contradictory selective forces, the base mutation rate, or both).
6. Directional selection, in favoring one gene, can reduce variation in a gene pool.
C. Sickle-Cell Anemia
1. Just as directional selection can reduce variety, it can also maintain genetic variety by
favoring a situation in which the frequency of certain alleles remains constant between
generations.
2. Hemoglobin in Africa
a. HbA and HbS are two alleles for a gene which largely determines hemoglobin production in
humans.
b. Homozygous HbA produces normal hemoglobin; homozygous HbS produces lethal sicklecell anemia; heterozygosity for this gene produces (in some circumstances) the deleterious
but nonlethal sickle-cell syndrome.
c. It was discovered in certain populations in Africa, India, and the Mediterranean that Hb S
existed at surprisingly high frequencies.
d. This is largely explained by the fact that the populations noted were in heavily malarial
areas, and that the heterozygous form produced a phenotype that was resistant to malaria,
and was thus the phenotype most fit for that environment.
3. It is important to note that traits that are maladaptive in one environment, such as the sickle
cell would be in a malaria-free zone, can be adaptive in a different environment, and the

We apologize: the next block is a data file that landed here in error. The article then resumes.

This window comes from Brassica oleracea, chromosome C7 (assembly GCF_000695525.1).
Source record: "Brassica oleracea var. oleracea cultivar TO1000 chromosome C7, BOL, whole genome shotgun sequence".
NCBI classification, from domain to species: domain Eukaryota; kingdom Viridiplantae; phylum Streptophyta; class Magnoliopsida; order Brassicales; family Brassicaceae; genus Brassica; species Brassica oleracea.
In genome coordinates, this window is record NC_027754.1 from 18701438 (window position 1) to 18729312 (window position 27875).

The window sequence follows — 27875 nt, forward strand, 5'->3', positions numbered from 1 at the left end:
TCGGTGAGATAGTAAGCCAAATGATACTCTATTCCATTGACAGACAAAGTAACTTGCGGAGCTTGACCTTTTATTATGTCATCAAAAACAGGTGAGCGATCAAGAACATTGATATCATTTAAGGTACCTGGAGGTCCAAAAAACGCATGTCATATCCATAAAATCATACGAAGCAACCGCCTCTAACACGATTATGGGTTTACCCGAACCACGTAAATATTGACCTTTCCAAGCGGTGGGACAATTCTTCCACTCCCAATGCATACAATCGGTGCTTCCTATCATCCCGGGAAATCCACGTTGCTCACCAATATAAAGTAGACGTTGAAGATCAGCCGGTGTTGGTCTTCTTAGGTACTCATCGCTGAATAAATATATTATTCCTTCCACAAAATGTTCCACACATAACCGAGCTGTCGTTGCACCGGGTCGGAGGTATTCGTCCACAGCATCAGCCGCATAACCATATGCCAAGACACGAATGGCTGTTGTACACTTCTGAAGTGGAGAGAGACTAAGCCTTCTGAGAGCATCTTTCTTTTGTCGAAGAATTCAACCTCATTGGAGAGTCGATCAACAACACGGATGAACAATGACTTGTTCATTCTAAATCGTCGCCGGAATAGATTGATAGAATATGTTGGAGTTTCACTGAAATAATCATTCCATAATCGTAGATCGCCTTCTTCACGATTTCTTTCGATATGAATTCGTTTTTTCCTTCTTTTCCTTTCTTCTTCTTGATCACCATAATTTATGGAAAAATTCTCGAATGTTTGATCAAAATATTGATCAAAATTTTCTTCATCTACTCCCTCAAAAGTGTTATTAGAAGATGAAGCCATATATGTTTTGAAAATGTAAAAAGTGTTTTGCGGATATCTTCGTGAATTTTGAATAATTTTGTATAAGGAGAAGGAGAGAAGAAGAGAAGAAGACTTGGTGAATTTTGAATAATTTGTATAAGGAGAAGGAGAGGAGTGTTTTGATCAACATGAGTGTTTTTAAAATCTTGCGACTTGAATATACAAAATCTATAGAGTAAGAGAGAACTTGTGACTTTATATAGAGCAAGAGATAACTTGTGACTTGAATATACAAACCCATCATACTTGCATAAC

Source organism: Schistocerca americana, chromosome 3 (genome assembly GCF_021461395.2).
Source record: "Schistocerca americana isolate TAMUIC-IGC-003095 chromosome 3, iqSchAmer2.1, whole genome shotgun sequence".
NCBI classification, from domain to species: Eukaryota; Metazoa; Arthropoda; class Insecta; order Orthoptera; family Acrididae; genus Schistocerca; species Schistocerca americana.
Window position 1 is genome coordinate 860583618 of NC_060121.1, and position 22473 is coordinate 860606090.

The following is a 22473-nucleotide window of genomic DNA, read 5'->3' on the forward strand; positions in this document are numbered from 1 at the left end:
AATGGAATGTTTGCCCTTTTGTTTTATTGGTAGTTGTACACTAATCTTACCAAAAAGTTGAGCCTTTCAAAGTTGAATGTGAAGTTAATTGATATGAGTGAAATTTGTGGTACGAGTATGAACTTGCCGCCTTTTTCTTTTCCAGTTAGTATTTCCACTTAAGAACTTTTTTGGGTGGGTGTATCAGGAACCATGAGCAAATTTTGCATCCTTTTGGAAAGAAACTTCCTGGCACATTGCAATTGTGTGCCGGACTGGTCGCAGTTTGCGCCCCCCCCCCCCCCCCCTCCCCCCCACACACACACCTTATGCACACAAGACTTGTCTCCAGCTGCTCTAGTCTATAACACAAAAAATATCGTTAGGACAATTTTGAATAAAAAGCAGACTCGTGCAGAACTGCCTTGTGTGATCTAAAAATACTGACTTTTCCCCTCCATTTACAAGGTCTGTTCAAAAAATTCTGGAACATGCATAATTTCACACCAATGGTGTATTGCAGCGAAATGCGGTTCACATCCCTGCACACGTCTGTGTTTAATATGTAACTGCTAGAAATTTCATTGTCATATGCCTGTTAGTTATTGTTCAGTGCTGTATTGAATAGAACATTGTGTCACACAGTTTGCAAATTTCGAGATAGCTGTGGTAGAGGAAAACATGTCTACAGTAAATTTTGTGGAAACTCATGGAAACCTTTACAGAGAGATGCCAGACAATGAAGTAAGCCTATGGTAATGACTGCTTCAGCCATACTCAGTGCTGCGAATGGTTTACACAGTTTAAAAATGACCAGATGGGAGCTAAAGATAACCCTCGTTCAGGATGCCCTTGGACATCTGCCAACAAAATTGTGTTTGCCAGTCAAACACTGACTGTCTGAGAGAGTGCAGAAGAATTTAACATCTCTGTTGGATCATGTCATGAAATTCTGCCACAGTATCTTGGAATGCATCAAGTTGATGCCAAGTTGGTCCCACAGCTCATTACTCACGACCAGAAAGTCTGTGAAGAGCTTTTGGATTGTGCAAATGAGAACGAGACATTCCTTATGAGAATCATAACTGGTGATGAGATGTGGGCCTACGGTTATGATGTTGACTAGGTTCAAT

reverse of this is also true.
D. Mutation
1. Mutation introduces genetic variation into a breeding population.
2. Chemical alterations in genes may provide a population with entirely new phenotypes, with
possible concomitant selective advantages.
3. The spread of HbS in heavily malarial environments is one example.
E. Random Genetic Drift
1. Random genetic drift is the loss of alleles from a population's gene pool through chance.
2. There is no set form for this chance; it may simply occur through a statistical fluke in sexual
reproduction patterns, or through the effects of a catastrophe on the population as a whole.
3
F. Gene Flow
1. Gene flow occurs through interbreeding: the transmission of genetic material from one
population to another.
2. Gene flow inhibits speciation, the formation of new species.
a. A species is an internally interbreeding population whose offspring can survive and are
capable of reproduction.
b. Speciation occurs when populations of the same species become isolated from each other
(thus stopping gene flow) allowing natural selection and genetic drift gradually to produce
gene pools that are different, to the extent that successful interbreeding is no longer
impossible.
V. Race: A Discredited Concept in Biology
A. In biological terms, a race is a geographically isolated subdivision of a species that can reproduce
with individuals from other subspecies of the same species, but does not because of its
geographic isolation.
1. Human populations vary biologically, but there are no sharp breaks between populations.
2. Human biological variation is distributed gradually between populations along clines.
B. Ethnicity and race are not synonymous, although American culture does not discriminate between
the two terms.
C. Races Are Not Biologically Distinct
1. Race is supposed to describe genetic variation, but racial categories (particularly early on) are
based on phenotypes.
a. Phenotypes are the product of genetic, developmental, and environmental factors.